Between Two Worlds: Mendelssohn, Wessely and the Move Toward Modernity

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dc.contributor.advisor Sheppard, Eugene
dc.contributor.author Graff, Talia
dc.date.accessioned 2011-05-23T18:47:37Z
dc.date.available 2011-05-23T18:47:37Z
dc.date.issued 2011
dc.identifier.uri http://hdl.handle.net/10192/24368
dc.description.abstract With the advent of modernity in the eighteenth century, came an unprecedented acceptance of Jews into European political and social culture. The European Enlightenment offered the promise of intellectual exchange unburdened by religious zealotry. Jewish thinkers emerged, well versed in both Jewish and contemporary secular thought, who saw no difficulty in reconciling their faith and philosophy. Among them, Moses Mendelssohn, frequently cited as the founder of the Jewish Enlightenment, and Naphtali Herz Wessely. Though both of these thinkers remained steadfast in their observance of Jewish law, traditional rabbinic leaders responded to their writings with suspicion and hostility. Mendelssohn frequently capitulated to rabbinic pressure, despite the fact that he conceptually rejected the coercive powers of religious authority, as he made clear in Jerusalem: Or on Religious Power and Judaism, published in 1783. Naphtali Herz Wessely, an ardent admirer of Mendelssohn, and collaborator in the production of the Bi’ur, one of Mendelssohn’s more controversial undertakings, turned to the rabbinic leaders of Italy to spare his reputation when he came under rabbinic attack from figures iv such as Ezekiel Landau and David Tavli, for his publication of Divrei Shalom Ve-emet, in 1782. My thesis will explore the tense struggle for authority between the traditional rabbinic elite and the emerging maskilim. I will explore the strategies employed by both Mendelssohn and Wessely to maintain their credibility among those who labeled them as dangerous radicals and suggest possible explanations for their eagerness to remain a part of the traditional Jewish community. I will argue that the early haskalah, as defined by scholars such as David Sorkin, can be differentiated from the later haskalah, not only in terms of the maskilims’ topical concerns, but in their relationship to the rabbinic elite. I will also explain why Wessely, based in Berlin, turned to authorities n Trieste for support.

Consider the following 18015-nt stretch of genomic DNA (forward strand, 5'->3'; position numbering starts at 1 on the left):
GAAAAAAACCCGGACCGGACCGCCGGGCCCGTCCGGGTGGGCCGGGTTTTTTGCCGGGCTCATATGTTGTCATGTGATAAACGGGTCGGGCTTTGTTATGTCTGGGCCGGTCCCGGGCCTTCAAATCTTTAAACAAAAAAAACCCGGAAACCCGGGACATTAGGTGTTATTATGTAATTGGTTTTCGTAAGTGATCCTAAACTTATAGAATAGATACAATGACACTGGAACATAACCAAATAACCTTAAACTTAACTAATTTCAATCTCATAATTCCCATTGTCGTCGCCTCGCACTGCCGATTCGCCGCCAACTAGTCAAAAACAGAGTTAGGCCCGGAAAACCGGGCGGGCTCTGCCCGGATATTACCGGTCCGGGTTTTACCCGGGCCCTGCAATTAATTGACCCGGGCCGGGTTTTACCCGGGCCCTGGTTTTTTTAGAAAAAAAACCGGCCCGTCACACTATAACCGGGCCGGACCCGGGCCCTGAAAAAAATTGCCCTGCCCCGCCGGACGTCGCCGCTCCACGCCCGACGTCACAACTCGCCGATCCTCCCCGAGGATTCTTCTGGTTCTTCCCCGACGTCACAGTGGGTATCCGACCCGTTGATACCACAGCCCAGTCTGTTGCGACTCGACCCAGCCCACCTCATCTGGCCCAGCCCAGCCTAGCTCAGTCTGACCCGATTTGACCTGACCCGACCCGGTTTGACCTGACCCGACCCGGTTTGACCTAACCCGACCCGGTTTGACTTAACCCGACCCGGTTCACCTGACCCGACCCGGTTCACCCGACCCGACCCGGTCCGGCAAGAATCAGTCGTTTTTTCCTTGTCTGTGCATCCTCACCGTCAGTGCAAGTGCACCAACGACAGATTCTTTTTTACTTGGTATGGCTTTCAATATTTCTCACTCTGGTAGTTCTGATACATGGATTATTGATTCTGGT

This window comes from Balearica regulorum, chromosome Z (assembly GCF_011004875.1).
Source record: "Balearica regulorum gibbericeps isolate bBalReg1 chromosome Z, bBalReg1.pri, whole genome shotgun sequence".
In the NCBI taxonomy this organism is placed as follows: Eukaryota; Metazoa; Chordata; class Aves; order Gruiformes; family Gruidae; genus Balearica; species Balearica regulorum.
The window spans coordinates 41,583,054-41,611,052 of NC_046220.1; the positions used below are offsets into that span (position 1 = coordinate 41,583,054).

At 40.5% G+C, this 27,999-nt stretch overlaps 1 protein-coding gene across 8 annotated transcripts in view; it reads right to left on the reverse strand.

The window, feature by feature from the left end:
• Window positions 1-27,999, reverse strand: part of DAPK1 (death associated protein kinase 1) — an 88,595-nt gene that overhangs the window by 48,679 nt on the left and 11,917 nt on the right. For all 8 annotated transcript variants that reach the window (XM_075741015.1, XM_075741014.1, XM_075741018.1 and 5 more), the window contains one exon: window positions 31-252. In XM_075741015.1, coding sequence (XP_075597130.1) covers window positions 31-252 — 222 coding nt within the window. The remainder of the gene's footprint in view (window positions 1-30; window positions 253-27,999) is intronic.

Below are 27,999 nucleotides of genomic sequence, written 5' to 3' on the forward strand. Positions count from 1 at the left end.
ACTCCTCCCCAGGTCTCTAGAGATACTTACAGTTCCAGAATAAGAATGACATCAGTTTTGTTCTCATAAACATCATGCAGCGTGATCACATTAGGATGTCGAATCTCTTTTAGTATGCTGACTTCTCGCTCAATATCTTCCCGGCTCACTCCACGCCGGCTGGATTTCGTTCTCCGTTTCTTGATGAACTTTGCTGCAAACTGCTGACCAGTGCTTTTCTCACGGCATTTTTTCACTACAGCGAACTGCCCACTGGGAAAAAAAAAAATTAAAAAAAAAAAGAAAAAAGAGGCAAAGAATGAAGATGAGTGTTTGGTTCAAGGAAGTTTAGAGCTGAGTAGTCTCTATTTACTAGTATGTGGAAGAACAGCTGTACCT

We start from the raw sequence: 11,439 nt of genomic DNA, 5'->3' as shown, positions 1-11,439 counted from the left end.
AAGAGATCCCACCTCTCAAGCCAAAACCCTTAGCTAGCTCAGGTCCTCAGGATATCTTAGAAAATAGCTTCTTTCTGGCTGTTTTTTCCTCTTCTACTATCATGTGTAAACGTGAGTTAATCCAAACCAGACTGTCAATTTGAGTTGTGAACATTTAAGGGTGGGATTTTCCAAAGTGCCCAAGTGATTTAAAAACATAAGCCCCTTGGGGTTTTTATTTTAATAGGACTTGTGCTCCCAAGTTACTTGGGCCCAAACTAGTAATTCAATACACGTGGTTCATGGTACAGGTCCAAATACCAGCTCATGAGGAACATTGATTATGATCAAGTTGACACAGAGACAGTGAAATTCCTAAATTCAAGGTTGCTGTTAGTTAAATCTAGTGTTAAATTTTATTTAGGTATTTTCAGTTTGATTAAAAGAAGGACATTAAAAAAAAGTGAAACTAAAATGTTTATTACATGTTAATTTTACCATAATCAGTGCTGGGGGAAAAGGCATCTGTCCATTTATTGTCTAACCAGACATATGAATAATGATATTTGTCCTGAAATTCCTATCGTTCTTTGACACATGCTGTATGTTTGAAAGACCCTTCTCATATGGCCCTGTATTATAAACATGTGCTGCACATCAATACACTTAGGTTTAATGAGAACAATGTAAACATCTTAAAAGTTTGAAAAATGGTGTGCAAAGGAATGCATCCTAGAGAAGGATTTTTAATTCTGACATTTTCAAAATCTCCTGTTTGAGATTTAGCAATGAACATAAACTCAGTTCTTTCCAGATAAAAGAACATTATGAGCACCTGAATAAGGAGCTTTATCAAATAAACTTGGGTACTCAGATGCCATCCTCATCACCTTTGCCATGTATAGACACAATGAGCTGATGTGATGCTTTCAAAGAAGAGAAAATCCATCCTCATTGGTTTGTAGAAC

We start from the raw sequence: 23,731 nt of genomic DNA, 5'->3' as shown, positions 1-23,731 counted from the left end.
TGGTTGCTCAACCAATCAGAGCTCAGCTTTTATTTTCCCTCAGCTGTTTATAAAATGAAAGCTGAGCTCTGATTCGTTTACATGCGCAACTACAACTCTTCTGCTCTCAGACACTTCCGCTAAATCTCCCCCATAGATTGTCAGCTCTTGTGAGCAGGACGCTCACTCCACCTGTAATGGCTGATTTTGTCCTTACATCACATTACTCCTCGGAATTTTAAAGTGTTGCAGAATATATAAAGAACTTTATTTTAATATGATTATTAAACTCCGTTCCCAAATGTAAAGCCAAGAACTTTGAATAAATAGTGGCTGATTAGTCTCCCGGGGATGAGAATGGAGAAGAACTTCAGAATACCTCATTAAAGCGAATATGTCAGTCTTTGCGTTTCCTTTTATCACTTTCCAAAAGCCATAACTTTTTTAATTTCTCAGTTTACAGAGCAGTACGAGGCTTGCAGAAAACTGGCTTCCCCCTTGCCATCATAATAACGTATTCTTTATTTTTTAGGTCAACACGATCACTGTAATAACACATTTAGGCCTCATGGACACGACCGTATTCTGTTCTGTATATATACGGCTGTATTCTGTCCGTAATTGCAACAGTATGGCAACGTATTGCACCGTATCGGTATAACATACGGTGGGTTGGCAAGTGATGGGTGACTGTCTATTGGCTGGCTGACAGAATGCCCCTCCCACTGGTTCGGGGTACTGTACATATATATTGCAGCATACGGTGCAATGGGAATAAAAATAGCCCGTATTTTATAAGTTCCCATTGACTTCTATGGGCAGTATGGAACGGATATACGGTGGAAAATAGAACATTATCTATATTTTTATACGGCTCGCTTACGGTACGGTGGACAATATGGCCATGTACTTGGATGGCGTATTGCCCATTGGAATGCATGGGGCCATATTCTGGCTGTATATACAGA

dc.description.sponsorship Brandeis University, Graduate School of Arts and Sciences
dc.format.mimetype application/pdf
dc.language English
dc.language.iso eng
dc.publisher Brandeis University
dc.relation.ispartofseries Brandeis University Theses and Dissertations
dc.rights Copyright by Talia Graff 2011
dc.title Between Two Worlds: Mendelssohn, Wessely and the Move Toward Modernity
dc.type Thesis
dc.contributor.department Department of Near Eastern and Judaic Studies
dc.degree.name MA
dc.degree.level Masters
dc.degree.discipline Near Eastern and Judaic Studies
dc.degree.grantor Brandeis University, Graduate School of Arts and Sciences


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